Great Dance: Introduction to Gule Wamkulu

The gule wamkulu masquerade of the Chewa people of Malawi, Africa

The gule wamkulu – meaning ‘great dance’ – is the spiritual masquerade of the Chewa people of Malawi, Mozambique and Zambia.

In the gule wamkulu (pronounced goolay wumkooloo), masked characters and woven structures perform in the villages. The masked and woven characters represent the ancestors of the people, who have come back to the land of the living to instruct the community in proper behavior.

There are many hundreds of different gule wamkulu characters. Each has its own carved mask and costume, or structure woven from grasses and bamboo. Each has its own message. The characters are accompanied by drumming and singing. Each has its own drum beat, song or songs, and each dances according to the nature of the character.

Providing advice and transition

The gule wamkulu is part performance and part morality play. This moral code is called the mwambo and can define many aspects of proper behavior.

The characters advise people to be hard working, loyal to family, respectful of parents, faithful to partners, and caring of children. They tell stories of people who have been good and bad. They advise against antisocial behavior, especially that worst of practices, witchcraft. Characters can bring more than advice. They can also bestow fertility on young people entering adulthood, so that they can have many children. Some can help in healing.

Many assist in periods of transition and rites of passage. By linking the living with the powers of the ancestors, gule wamkulu dancers help children become adults; assist a citizen become a chief; and most importantly, facilitate the transition of the recently deceased to join the village of the ancestors.

Owned by the men but shared by all

The gule wamkulu is produced by the male society called nyau. Boys must be initiated into the nyau, and in so doing, become men in the traditional view of the Chewa. They then learn the coded language of the nyau, and the secrets of gule wamkulu.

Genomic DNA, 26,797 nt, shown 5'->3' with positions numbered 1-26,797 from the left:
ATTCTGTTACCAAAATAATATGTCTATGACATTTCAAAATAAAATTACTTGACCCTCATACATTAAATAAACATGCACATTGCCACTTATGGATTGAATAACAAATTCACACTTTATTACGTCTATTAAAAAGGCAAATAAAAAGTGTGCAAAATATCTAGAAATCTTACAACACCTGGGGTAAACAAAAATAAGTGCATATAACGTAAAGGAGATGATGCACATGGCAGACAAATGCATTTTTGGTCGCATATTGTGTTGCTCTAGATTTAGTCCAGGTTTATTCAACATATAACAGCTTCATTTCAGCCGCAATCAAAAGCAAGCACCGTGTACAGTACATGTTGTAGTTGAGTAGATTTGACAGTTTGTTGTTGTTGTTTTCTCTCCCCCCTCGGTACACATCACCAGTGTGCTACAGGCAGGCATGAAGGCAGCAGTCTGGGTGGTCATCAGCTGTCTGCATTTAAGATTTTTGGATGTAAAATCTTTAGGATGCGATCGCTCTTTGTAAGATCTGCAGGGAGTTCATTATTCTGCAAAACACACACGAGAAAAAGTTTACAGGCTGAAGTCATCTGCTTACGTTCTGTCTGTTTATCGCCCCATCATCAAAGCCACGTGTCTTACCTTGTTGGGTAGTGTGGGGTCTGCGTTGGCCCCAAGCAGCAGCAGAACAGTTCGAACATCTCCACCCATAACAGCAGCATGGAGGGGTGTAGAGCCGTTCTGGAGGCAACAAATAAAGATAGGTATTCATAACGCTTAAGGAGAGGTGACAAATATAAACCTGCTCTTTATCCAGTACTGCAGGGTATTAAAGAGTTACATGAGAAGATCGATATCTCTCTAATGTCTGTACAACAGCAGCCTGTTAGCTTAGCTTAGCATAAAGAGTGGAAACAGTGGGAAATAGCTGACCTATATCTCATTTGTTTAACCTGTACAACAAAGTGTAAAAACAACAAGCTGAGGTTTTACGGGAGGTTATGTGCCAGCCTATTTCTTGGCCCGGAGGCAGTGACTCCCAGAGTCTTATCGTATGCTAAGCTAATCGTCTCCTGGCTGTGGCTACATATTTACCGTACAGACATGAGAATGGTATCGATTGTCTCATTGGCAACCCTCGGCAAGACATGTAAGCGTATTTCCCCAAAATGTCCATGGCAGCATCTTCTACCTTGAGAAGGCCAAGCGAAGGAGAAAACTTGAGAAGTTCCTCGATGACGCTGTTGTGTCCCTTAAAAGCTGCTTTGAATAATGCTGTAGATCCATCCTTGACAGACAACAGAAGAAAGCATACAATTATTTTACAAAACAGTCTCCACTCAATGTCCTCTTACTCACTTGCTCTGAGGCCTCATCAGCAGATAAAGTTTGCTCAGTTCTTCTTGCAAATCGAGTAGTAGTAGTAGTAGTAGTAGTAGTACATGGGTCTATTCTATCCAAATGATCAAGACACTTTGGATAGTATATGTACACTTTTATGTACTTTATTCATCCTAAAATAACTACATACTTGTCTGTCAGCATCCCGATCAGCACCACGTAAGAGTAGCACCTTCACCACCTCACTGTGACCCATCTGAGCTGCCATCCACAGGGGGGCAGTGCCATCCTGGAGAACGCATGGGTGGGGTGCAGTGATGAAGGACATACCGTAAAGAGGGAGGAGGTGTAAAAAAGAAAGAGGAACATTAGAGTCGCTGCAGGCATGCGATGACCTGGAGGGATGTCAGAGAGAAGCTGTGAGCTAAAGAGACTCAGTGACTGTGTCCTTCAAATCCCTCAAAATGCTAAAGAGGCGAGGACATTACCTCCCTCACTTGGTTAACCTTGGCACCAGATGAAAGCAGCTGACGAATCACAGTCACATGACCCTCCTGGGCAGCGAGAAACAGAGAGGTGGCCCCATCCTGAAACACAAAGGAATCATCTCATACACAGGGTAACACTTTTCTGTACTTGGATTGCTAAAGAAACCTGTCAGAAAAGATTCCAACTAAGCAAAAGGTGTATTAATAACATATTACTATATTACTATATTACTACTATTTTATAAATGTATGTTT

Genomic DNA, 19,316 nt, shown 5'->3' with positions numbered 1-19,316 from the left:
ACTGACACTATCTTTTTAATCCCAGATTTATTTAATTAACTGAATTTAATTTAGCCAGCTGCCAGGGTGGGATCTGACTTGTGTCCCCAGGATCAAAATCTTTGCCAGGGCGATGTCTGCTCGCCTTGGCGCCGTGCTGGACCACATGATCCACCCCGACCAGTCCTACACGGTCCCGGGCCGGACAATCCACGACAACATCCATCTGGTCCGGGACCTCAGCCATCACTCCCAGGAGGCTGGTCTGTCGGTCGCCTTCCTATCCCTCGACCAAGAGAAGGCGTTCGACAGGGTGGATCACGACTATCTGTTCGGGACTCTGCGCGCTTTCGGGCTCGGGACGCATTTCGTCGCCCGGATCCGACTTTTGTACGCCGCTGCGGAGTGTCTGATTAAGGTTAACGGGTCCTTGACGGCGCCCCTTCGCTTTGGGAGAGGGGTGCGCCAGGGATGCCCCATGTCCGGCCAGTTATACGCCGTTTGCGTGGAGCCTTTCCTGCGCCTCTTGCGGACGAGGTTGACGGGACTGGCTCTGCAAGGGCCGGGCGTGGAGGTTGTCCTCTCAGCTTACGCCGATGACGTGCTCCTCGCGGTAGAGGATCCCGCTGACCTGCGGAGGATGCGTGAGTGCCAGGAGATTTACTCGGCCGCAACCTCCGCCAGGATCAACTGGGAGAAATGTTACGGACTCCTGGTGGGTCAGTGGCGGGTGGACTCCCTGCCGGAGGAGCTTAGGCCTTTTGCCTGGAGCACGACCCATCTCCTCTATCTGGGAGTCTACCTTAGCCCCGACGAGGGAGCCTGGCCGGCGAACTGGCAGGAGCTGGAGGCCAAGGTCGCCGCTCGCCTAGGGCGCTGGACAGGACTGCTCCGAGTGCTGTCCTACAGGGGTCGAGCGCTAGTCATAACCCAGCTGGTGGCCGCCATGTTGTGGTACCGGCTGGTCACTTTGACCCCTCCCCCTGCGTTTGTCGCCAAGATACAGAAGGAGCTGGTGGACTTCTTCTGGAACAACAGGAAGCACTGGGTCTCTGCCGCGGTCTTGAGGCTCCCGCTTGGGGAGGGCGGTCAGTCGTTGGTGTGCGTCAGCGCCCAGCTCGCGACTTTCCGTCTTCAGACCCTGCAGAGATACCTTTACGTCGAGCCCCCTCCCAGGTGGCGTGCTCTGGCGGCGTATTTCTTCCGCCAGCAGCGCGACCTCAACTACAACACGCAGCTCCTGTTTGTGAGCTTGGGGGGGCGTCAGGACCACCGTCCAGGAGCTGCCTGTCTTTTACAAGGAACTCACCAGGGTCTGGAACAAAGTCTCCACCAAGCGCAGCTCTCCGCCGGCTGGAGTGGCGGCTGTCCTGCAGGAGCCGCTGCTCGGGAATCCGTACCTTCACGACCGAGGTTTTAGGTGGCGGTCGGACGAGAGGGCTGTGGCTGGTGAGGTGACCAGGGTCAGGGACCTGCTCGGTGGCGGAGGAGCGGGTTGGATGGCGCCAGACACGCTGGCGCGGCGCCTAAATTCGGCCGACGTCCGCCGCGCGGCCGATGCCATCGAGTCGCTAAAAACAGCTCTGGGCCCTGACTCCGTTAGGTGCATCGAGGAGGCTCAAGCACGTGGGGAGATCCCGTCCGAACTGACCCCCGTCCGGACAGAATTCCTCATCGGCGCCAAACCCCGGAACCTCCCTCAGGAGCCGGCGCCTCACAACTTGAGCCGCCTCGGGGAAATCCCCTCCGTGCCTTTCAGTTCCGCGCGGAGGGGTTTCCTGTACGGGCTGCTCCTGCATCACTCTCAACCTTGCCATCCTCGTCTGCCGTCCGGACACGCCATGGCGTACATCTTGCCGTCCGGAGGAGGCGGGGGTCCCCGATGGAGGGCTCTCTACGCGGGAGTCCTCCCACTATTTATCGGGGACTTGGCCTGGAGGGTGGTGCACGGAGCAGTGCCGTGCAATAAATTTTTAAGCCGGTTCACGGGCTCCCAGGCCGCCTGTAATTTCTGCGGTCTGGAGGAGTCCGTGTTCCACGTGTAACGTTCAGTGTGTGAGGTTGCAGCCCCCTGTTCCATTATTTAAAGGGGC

The masks and structures are made by men. They are also danced by men, with a few exceptions. These exceptions are some characters that perform at the initiation of girls into adulthood. Then, some of the characters can be performed by older women, who are instructors (called namkungwi) of the girls.

Characters are made and dressed in secret places – often near a graveyard - and come into the village for special events and ceremonies. They perform on an open space called the bwalo. They are typically accompanied by an assistant – often a boy – shaking a rattle that assists the masked dancers to navigate the crowds. There is much noise, dust and movement in a gule wamkulu performance. The women interact actively, singing, dancing with the characters, or running - laughing and screaming - away from them.

A gule wamkulu performance brings the community together in times of celebration and of mourning.

Credits

Photographs: Arjen van de Merwe Gary Morgan

Arjen van de Merwe is a professional photographer living in Blantyre, Malawi. He has been working on a major publication about the gule wamkulu, authored by Father Claude Boucher.

Gary Morgan spent two years in Malawi, working with Claude Boucher at the Kungoni Center of Culture and Art.

Video: Gary Morgan

The content of this exhibit is based on the research of Father Claude Boucher, a Catholic priest and Missionary of Africa, who has lived with and the Chewa people and studied the ‘great dance’ for 40 years. Boucher is the author of a major publication on the gule wamkulu, to be published in 2011.

Exhibit curator and author: Gary Morgan
Exhibit installation: Juan Alvarez
Image consultant: Howard Bossen
Masks courtesy of Doris Neilson and Gary Morgan

This exhibit was supported by the MSU African Studies Center.

For more information about masks in traditional practices, visit the MASK: Secrets and Revelations exhibit




1. The words in italics are from the Chichewa language, that is spoken by around 15 million people in East Africa.